In the novel The Catcher in the Rye, the main character Holden Caulfield, often alienates himself which leads him into severe depression.
Just after Holden leaves Pencey he arrives in New York City. He is feeling like giving someone a call and decides to use the nearby phone booth. “The first thing I did when I got off at Penn Station, I went into this phone booth. I felt like giving somebody a buzz … but as soon as I was inside, I couldn't think of anybody to call up. My brother D.B. was in Hollywood. My kid sister Phoebe goes to bed around nine o’clock- so I couldn’t call her up.. Then I thought of giving Jane Gallagher's mother a buzz… but I didn’t feel like it. So I ended up not calling anybody. I came out of the booth, after about twenty minutes or so.” (59) Holden feels like calling someone but ends up not doing so and isolates himself even more. Holden does this periodically throughout the novel and his isolation often leads him into a manic depression. He finds it extremely difficult to connect with people or to open up to them. The onomonopia buzz is used several times in this quote. Slang often indicates immaturity in someone. The selection of language shows just how childish and immature Holden really is.
Just before Holden leaves Pencey to say good-bye to Mr. Spencer, he watches the football game from the top of the hill. “Only I wasn’t watching the game too much. What I was really hanging around for, I was trying to feel some sort of good-by. I mean I’ve left schools and places I didn’t even know I was leaving. I hate that.” (4) Holden had been kicked out of Pencey and is watching the football game hoping to feel some sort of closure or good-bye from the school and its members. The motif of alienation is shown here for the first time in the novel. He is alone on the hill with no friends or colleagues by him. He isolates himself by refusing to go down towards the field where the other kids are seated. Also during this section of the book, Holden keeps saying how cold it is getting out side. This could represent the depression and isolation that he can feel starting to come over him again. Holden is looking for a sense of closure and maybe even comfort from his former school.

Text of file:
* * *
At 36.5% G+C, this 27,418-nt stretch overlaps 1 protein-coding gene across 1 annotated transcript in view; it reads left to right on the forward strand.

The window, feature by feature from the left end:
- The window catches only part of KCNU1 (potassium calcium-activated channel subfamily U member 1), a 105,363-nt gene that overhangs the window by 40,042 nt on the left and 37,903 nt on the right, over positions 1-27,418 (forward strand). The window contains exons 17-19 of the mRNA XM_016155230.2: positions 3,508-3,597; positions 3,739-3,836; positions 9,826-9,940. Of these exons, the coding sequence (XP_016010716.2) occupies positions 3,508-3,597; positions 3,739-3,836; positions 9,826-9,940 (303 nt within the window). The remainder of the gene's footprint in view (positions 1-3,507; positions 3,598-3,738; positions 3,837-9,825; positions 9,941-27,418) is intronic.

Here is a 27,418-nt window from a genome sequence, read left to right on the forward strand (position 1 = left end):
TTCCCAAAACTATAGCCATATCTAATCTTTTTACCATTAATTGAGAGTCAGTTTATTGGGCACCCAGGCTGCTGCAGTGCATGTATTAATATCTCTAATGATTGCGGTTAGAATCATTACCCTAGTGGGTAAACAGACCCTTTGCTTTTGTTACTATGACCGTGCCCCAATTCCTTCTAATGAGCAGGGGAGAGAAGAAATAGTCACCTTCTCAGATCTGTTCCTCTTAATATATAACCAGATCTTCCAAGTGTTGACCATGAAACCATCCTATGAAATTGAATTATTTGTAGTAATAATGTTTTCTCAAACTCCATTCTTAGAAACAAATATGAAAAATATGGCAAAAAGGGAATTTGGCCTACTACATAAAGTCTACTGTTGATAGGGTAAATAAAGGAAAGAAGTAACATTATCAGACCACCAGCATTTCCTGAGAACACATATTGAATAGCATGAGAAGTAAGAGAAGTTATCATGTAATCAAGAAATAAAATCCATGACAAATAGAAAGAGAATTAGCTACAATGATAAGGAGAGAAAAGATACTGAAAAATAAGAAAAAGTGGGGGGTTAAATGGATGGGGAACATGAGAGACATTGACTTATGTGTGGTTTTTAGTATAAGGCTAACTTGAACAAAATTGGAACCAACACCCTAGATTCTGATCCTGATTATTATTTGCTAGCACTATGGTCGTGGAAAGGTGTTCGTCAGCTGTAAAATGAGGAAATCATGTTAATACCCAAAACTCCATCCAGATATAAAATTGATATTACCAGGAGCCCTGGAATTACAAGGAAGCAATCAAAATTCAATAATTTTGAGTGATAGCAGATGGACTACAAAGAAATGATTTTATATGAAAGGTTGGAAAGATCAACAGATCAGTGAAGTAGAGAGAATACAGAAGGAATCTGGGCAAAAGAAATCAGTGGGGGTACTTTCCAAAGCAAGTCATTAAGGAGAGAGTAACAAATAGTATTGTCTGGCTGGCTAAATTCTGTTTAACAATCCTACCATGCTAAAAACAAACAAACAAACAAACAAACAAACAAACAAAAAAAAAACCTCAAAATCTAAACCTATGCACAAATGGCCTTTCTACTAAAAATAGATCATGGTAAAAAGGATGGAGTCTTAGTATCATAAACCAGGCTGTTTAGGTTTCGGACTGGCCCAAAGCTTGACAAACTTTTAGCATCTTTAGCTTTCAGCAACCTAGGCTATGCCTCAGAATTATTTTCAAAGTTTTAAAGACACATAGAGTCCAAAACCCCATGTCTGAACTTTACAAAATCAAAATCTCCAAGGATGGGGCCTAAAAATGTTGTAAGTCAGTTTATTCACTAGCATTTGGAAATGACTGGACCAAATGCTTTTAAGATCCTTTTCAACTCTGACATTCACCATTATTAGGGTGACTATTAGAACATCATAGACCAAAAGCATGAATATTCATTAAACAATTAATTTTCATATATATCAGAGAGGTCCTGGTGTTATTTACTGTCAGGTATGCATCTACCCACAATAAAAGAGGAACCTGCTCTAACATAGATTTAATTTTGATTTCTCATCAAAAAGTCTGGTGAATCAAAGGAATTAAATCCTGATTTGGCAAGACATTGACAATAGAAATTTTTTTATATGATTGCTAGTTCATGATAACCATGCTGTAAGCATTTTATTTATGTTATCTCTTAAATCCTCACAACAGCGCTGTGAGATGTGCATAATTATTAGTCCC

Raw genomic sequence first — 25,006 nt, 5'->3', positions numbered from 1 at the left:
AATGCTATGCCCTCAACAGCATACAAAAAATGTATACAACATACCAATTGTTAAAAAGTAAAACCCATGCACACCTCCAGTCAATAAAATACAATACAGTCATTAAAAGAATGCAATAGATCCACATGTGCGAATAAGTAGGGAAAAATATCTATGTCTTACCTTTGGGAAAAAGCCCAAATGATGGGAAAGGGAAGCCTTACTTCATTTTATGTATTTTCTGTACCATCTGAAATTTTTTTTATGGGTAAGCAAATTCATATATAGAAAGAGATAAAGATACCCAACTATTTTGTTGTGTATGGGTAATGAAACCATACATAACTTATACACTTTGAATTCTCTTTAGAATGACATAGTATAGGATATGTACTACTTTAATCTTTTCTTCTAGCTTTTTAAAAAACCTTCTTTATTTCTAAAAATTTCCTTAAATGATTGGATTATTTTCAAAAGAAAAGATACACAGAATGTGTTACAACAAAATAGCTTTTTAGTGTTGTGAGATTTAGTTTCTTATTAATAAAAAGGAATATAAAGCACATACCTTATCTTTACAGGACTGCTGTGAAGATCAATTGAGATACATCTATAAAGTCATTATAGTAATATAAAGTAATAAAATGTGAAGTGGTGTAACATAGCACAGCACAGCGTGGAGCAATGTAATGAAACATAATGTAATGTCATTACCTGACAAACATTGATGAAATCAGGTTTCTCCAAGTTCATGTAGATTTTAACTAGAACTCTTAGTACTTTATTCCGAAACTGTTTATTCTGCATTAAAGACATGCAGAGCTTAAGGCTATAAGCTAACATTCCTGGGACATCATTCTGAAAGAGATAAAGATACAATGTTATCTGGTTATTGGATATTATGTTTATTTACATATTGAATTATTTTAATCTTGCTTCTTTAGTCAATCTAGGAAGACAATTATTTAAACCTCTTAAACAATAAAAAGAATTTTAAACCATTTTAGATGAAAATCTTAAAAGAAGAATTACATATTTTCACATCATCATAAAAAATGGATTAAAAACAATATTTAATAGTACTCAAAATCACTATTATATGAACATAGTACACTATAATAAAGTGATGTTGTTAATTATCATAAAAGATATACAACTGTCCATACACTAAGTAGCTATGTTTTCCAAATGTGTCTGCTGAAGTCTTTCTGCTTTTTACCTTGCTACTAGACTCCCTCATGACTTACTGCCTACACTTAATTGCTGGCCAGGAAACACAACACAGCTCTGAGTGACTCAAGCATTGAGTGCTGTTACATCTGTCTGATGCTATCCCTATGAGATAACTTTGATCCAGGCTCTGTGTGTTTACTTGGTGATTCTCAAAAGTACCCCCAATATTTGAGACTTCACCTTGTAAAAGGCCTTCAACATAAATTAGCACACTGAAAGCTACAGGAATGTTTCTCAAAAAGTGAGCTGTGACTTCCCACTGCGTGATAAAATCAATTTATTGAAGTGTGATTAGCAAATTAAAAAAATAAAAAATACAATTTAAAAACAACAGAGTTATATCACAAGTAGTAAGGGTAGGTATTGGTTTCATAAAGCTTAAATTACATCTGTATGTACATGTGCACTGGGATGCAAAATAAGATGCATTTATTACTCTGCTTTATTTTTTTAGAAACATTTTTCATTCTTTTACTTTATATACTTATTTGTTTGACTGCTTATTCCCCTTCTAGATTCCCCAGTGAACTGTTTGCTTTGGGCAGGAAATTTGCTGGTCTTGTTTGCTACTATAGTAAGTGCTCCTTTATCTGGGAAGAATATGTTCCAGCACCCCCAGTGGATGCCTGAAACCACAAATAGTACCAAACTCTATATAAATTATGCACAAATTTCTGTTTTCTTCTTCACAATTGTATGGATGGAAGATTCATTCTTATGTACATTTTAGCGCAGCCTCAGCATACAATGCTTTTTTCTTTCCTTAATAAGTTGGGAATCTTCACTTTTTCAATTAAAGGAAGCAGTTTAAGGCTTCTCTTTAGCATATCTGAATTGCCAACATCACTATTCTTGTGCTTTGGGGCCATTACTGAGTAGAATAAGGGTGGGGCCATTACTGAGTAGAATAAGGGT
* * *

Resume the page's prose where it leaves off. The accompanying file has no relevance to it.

While Holden is in the room with Sunny, the prostitute, he proposes that they just talk. Sunny doesn’t take to kindly to this idea but Holden attempts to talk her into it. “I don’t feel much like myself tonight. I’ve had a rough night. Honest to God. I’ll pay you and all but do you mind very much if we don’t do it. The trouble was I just didn’t want to do it. I felt more depressed than sexy if you want to know the truth.” (96) Sunny was part of the sub plot in the novel involving Maurice. She was a symbol of loss of innocence. If Holden were to sleep with her he would have lost his innocence. Holden constantly says throughout the novel how important the innocence of adolescents is to him. Seeing Sunny makes him depressed...